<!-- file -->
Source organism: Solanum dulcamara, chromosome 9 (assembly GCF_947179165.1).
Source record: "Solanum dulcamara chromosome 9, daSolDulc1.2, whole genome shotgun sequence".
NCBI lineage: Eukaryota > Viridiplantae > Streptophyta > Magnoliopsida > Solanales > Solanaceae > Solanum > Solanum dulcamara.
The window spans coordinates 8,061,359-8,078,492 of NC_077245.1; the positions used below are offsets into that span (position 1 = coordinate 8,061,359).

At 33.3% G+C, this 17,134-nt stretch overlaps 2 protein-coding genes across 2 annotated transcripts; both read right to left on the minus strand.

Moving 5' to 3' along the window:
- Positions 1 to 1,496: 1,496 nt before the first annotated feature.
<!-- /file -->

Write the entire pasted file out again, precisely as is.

Source organism: Solanum dulcamara, chromosome 9 (assembly GCF_947179165.1).
Source record: "Solanum dulcamara chromosome 9, daSolDulc1.2, whole genome shotgun sequence".
NCBI lineage: Eukaryota > Viridiplantae > Streptophyta > Magnoliopsida > Solanales > Solanaceae > Solanum > Solanum dulcamara.
The window spans coordinates 8,061,359-8,078,492 of NC_077245.1; the positions used below are offsets into that span (position 1 = coordinate 8,061,359).

At 33.3% G+C, this 17,134-nt stretch overlaps 2 protein-coding genes across 2 annotated transcripts; both read right to left on the minus strand.

Moving 5' to 3' along the window:
- Positions 1 to 1,496: 1,496 nt before the first annotated feature.